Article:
The most important data to secure is yours. While some industries like to claim their data is more valuable, and some have laws forcing them to be particularly careful, your data security is paramount. You need to keep unauthorized people from accessing or walking off with something that doesn’t belong to them.
Companies already recognize the vulnerability of laptops. One ThinManager customer will let you bring your own laptop into their facility, but on the way out they will literally drill holes through your hard drive. A little over the top? Maybe, but they test nuclear weapons, so it could be a lot worse…
Firewalls are great, but the physical security threat to data needs to be addressed as well. Microsoft tells us that in the first half of 2008 almost two out of five data losses came because someone simply walked off with the records. How many stories have you heard about a missing laptop with sensitive data? Voter registration lists, health records, TSA and military data, even FBI records have all been exposed simply because the data resided on a local machine. These incidents represent literally millions of records. It is the unfortunate truth – PCs and laptops are susceptible to abuse, misuse, security compromises and theft.
Thin Clients are inherently secure because there is no data at all stored on the client. Someone who grabs a Thin Client and bolts out of the building will end up with just the hardware. The Thin Client won’t even be useful without a Terminal Server.
It is not just data that is important. With the threat of viruses, malware and spyware application integrity is threatened as well. Operators frequently have idle time around their work stations, and this unrestricted physical access gives them a great deal of opportunity to tamper with the device. With Thin Clients he may be able to physically destroy the client but he cannot affect application integrity. This is extremely valuable to a company that requires audit assurance or operating security to protect against unauthorized use, deliberate sabotage, or information manipulation. Thin Clients do not provide the access to the system that a PC does, and they cannot be hacked.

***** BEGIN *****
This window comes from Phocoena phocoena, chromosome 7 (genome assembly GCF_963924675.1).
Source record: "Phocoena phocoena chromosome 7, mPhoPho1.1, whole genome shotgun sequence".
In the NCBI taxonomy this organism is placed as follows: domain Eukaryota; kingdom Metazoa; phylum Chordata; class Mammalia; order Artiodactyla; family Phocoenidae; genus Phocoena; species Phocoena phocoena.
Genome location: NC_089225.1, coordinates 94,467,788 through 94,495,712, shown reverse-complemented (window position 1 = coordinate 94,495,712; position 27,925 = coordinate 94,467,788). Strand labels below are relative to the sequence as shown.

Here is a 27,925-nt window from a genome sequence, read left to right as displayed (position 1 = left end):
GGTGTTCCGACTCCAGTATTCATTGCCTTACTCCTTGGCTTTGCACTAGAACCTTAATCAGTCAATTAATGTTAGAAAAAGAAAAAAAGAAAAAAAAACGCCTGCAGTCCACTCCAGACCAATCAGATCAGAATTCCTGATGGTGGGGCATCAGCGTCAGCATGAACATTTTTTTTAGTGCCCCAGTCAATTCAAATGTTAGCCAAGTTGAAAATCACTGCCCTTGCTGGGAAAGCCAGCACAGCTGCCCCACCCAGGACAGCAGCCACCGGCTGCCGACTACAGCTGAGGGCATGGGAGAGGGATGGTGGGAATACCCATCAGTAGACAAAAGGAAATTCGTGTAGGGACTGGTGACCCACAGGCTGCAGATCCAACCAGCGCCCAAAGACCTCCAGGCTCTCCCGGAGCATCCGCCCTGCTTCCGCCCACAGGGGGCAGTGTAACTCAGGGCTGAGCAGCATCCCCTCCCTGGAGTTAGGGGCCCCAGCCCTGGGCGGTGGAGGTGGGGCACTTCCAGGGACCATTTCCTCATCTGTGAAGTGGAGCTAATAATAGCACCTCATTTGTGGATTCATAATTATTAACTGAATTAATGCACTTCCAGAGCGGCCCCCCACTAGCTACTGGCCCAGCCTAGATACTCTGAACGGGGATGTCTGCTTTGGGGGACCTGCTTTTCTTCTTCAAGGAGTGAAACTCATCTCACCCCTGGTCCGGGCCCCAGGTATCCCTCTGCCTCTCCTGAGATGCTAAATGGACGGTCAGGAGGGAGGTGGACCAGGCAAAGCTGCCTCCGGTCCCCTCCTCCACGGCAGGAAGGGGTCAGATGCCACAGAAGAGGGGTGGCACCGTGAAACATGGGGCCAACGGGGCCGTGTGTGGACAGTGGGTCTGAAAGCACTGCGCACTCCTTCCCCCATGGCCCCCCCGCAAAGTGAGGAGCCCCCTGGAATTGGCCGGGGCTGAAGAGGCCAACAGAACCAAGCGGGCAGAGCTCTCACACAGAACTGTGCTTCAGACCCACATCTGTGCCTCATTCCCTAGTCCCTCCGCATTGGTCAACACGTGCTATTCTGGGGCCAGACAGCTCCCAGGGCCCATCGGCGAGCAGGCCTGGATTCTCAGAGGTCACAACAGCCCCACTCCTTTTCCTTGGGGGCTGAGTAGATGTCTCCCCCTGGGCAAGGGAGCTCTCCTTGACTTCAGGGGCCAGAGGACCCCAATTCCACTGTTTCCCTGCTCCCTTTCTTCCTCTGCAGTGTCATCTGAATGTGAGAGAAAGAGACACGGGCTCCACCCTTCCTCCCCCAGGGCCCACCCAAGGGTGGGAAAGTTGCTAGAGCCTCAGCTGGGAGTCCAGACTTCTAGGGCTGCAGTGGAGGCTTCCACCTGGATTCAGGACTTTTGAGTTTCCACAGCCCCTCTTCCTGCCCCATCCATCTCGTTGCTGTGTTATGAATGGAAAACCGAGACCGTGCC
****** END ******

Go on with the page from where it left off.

The US Department of Energy recognized the security benefits of Thin Client technology. Here is a quote from a 2009 report:
“In addition to energy and acquisition cost savings and reduced environmental impact, the use of thin-clients can significantly enhance the Department’s ability to protect sensitive unclassified information by centralizing cyber security controls. Specifically, thin-clients would have permitted the Department to more effectively implement security vulnerability patches through consistent and timely patch management. In addition, user permissions, such as defining what types of devices (i.e., devices such as flash or portable hard drives) may be connected to the machine, could have been more easily controlled. Industry research has found that thin-client computing has many additional benefits, including more effective management of software licenses and increased reliability of hardware.”
Without question, Thin Clients are a technology that should be investigated for companies looking to protect themselves from many of the threats they are facing today.